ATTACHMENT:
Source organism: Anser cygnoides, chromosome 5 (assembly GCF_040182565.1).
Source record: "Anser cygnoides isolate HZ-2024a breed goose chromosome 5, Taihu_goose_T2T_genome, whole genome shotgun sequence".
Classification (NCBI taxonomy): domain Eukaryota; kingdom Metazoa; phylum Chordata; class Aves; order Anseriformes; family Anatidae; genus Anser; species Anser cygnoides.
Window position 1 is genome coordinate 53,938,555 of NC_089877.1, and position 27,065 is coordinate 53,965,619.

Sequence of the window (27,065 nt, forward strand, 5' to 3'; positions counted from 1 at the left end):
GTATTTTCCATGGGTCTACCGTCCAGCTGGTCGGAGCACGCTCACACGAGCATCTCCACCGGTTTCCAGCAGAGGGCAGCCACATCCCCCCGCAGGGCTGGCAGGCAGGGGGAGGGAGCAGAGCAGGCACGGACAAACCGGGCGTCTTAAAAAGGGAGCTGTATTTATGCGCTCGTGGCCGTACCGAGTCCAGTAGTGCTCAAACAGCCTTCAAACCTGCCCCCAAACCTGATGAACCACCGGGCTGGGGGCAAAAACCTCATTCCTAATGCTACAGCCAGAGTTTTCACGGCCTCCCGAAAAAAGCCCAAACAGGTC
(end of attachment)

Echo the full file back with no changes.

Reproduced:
Source organism: Anser cygnoides, chromosome 5 (assembly GCF_040182565.1).
Source record: "Anser cygnoides isolate HZ-2024a breed goose chromosome 5, Taihu_goose_T2T_genome, whole genome shotgun sequence".
Classification (NCBI taxonomy): domain Eukaryota; kingdom Metazoa; phylum Chordata; class Aves; order Anseriformes; family Anatidae; genus Anser; species Anser cygnoides.
Window position 1 is genome coordinate 53,938,555 of NC_089877.1, and position 27,065 is coordinate 53,965,619.

Sequence of the window (27,065 nt, forward strand, 5' to 3'; positions counted from 1 at the left end):
GTATTTTCCATGGGTCTACCGTCCAGCTGGTCGGAGCACGCTCACACGAGCATCTCCACCGGTTTCCAGCAGAGGGCAGCCACATCCCCCCGCAGGGCTGGCAGGCAGGGGGAGGGAGCAGAGCAGGCACGGACAAACCGGGCGTCTTAAAAAGGGAGCTGTATTTATGCGCTCGTGGCCGTACCGAGTCCAGTAGTGCTCAAACAGCCTTCAAACCTGCCCCCAAACCTGATGAACCACCGGGCTGGGGGCAAAAACCTCATTCCTAATGCTACAGCCAGAGTTTTCACGGCCTCCCGAAAAAAGCCCAAACAGGTC